Our top commenter from down under, Ian, has sent me a wrap-up of the Pasha Bulker story:
“PB left our shores several weeks ago under tow to an Asian shipyard. She was minus her rudder that apparently came off during re-floating attempts. It has been retrieved and presently sits in a local scrap yard. Given the surge in tourism generated by the grounding there has been considerable debate about erecting a permanent memorial to the events. The present difficulty is one of cultural difference with the Japanese owners wishing the embarrassing reminder of the grounding into the melting pot just as locals see the rudder as a very appropriate reminder of their affection for the Pasha Bulker. Negotiations are continuing!
Meanwhile, a report has surfaced suggesting that the Pasha Bulker was one of 50 ships advised two weeks before the grounding that they would no longer be able to use port facilities because of the time it was taking for them to de-ballast. Hence another airing of the allegation that ships were de-ballasting prior to entering port and the possibility of subsequent handling difficulties. Still no sighting of conclusions from several inquiries that have taken place. Meanwhile at any given time there will be up to 80 carriers waiting off-shore from Newcastle and that will certainly not be the last that we will see of similar weather that nearly brought us an ecological catastrophe.”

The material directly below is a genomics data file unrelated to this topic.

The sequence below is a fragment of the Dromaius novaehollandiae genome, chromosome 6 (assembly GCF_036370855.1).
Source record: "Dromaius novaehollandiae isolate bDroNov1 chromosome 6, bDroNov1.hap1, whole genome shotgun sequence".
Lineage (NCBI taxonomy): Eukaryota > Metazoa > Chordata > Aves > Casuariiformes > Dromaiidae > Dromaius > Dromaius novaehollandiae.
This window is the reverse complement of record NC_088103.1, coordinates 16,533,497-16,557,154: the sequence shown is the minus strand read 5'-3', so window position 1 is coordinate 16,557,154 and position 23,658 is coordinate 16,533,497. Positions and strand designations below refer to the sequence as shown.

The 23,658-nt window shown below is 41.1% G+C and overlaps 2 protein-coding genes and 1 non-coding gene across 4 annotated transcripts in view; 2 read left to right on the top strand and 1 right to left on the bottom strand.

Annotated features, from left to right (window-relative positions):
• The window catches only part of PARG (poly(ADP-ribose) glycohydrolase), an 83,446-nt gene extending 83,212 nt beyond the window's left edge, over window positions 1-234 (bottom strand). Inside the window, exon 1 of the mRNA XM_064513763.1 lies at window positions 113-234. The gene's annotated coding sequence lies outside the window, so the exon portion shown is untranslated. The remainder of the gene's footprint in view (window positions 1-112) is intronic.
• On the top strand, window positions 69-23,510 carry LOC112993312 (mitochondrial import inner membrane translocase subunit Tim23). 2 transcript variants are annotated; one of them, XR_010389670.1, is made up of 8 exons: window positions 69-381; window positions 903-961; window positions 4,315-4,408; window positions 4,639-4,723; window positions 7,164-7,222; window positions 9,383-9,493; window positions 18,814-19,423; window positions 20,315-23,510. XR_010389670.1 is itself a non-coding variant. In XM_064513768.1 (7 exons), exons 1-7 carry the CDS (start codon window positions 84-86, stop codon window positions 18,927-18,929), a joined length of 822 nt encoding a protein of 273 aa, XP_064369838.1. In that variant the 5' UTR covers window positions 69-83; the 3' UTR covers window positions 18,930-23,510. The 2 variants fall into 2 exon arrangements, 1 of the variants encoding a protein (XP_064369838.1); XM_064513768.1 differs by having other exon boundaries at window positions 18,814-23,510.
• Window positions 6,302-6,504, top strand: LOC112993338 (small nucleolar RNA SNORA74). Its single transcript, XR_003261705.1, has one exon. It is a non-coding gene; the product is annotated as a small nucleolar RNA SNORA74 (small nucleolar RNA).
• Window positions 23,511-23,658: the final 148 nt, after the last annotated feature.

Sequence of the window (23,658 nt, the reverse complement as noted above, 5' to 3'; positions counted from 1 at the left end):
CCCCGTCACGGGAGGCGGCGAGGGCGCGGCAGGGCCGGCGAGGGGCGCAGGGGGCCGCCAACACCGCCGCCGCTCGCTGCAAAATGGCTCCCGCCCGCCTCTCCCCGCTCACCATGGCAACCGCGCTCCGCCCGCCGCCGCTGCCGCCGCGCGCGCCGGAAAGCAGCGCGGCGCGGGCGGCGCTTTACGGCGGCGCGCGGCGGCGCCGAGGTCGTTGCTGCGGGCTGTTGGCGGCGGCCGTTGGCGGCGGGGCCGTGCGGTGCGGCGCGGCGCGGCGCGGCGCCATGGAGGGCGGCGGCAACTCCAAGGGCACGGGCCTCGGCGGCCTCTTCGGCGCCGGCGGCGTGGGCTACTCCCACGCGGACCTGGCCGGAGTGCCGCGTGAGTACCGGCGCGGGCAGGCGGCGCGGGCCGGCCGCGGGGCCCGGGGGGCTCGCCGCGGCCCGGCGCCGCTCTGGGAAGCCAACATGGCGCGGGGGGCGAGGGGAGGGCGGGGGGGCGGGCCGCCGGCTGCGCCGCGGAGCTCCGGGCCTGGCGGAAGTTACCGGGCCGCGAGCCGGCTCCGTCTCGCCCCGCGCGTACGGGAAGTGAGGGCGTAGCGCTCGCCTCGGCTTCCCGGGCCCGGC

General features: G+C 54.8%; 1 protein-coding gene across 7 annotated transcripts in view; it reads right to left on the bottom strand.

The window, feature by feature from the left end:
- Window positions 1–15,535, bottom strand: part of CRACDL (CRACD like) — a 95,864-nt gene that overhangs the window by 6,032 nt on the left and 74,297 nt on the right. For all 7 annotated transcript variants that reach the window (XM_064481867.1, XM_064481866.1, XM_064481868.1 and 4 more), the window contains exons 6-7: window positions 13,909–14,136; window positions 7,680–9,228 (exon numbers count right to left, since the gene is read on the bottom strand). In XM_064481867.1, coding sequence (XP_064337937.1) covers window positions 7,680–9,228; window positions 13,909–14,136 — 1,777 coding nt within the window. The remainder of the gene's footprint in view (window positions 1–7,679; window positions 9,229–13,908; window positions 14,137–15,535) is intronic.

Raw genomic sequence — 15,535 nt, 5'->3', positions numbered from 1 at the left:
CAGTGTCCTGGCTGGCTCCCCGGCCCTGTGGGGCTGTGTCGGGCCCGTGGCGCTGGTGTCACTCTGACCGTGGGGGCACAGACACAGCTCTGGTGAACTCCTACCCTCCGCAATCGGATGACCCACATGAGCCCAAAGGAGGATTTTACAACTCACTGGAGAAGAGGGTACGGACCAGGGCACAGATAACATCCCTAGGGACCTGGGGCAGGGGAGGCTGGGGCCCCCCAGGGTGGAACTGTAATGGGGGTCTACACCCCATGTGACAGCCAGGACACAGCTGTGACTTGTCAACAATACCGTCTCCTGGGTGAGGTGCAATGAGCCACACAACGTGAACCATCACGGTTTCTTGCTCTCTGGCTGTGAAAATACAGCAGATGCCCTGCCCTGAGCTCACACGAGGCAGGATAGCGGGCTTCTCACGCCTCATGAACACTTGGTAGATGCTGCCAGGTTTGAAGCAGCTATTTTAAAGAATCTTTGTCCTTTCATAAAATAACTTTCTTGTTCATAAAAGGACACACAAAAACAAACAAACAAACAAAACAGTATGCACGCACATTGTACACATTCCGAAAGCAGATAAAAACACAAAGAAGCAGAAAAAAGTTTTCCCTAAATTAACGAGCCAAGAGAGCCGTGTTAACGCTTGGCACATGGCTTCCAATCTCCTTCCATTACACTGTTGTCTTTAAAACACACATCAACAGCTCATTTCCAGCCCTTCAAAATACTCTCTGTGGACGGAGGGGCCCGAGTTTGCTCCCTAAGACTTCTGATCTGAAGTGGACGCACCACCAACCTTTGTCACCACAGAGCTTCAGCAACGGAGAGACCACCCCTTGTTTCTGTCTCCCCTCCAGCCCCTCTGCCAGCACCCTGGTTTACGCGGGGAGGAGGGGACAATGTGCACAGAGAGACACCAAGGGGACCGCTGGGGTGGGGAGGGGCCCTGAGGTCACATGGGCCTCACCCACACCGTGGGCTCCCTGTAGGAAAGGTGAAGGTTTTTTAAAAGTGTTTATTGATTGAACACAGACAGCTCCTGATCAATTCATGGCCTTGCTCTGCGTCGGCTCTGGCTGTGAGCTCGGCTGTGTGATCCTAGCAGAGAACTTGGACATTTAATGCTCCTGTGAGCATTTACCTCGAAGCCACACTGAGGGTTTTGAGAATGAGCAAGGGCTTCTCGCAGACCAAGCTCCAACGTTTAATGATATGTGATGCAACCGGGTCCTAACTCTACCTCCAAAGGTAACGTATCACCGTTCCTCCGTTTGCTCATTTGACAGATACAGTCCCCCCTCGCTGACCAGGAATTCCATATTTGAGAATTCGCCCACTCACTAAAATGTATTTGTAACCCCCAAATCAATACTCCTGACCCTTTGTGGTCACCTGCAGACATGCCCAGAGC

Of particular interest to me is the rudder. I agree with Newcastle in thinking it will serve as a good reminder and give the tourists something to look at. I also wonder if the ship will suffer the same penalty as the Exxon Valdez; banishment to foreign service through no fault of her own.
If you are new to this story check out our photo slideshow of the incident.